Additive ManufacturingAerospaceAM for SpaceCeramic Additive Manufacturing

New microgravity AM technique uses pre-ceramic resins and SLA on the ISS

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Redwire‘s Ceramic Manufacturing Module (CMM) manufactured a ceramic part using pre-ceramic resins and additive stereolithography technology in space for the first time. The commercially developed in-space manufacturing facility successfully operated with full autonomy to manufacture a single-piece ceramic turbine blisk in orbit along with a series of material test coupons. The successful manufacture of these test samples in space is an important milestone to demonstrate the proof-of-potential for CMM to produce ceramic parts that exceed the quality of turbine components made on Earth. The ceramic blisk and test coupons will be stowed aboard the SpaceX Dragon CRS-21 spacecraft and returned to Earth for analysis. CMM, developed by Redwire subsidiary Made In Space, is the first SLA printer to operate on orbit.

“This is an exciting milestone for space enabled manufacturing and signals the potential for new markets that could spur commercial activity in low Earth orbit,” said Tom Campbell, president of Made In Space. “Building on our in-space manufacturing expertise and our partnership with NASA, Redwire is developing advanced manufacturing processes on orbit that could yield sustainable demand from terrestrial markets and creating capabilities that will allow humanity to sustainably live and work in space.”

Image Credits: European Space Agency / Flickr under a CC BY-SA 2.0 license.

CMM aims to demonstrate that ceramic manufacturing in microgravity could enable temperature-resistant, reinforced ceramic parts with better performance, including higher strength and lower residual stress. For high-performance applications such as turbines, nuclear plants, or internal combustion engines, even small strength improvements can yield years-to-decades of superior service life.

“The Ceramic Manufacturing Module’s successful on-orbit operations is an important step towards full-scale manufacturing of materials products that can improve industrial machines that we use on Earth,” said Michael Snyder, chief technology officer of Redwire. “The space manufacturing capabilities demonstrated by CMM have the potential to stimulate demand in low Earth orbit from terrestrial markets which will be a key driver for space industrialization.”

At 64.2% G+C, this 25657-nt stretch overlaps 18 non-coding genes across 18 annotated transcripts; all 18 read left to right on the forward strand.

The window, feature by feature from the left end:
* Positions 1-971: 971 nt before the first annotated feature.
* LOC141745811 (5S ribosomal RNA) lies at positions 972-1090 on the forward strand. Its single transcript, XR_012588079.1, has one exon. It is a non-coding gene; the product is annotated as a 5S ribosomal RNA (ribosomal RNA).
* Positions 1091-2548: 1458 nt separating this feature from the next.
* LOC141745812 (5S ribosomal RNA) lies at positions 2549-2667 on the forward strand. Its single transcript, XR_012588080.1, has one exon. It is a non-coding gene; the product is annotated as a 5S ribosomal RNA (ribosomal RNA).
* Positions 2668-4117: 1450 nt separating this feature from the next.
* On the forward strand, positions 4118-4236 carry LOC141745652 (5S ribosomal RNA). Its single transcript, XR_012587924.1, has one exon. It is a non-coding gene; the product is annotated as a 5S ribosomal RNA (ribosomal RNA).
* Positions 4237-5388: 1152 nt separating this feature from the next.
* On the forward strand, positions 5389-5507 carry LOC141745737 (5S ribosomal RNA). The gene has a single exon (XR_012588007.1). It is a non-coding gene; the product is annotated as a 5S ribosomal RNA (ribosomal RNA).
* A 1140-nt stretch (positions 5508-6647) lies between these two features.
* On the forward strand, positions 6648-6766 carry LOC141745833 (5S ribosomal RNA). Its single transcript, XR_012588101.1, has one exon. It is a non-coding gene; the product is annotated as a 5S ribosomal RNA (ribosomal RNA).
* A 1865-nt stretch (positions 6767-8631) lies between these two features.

CMM was developed in partnership with the ISS Research Integration Office at NASA’s Johnson Space Center. The ceramic facility is one of three ISS pilot payloads developed through this partnership that aims to catalyze and scale demand for commercial capabilities in low Earth orbit by producing high-value products for terrestrial use. Made In Space first demonstrated is pre-ceramic resins SLA printing technology found inside CMM through a series of parabolic flights funded through NASA’s Flight Opportunities program in 2016.

Additional technical partners for the CMM mission include HRL Laboratories of Malibu, California and Sierra Turbines of San Jose, California.

The successful CMM mission builds upon Redwire’s flight heritage with four other additive manufacturing facilities developed by the Made In Space team that have successfully flown and operated on the space station.

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Adam Strömbergsson

Adam is a legal researcher and writer with a background in law and literature. Born in Montreal, Canada, he has spent the last decade in Ottawa, Canada, where he has worked in legislative affairs, law, and academia. Adam specializes in his pursuits, most recently in additive manufacturing. He is particularly interested in the coming international and national regulation of additive manufacturing. His past projects include a history of his alma mater, the University of Ottawa. He has also specialized in equity law and its relationship to judicial review. Adam’s current interest in additive manufacturing pairs with his knowledge of historical developments in higher education, copyright and intellectual property protections.

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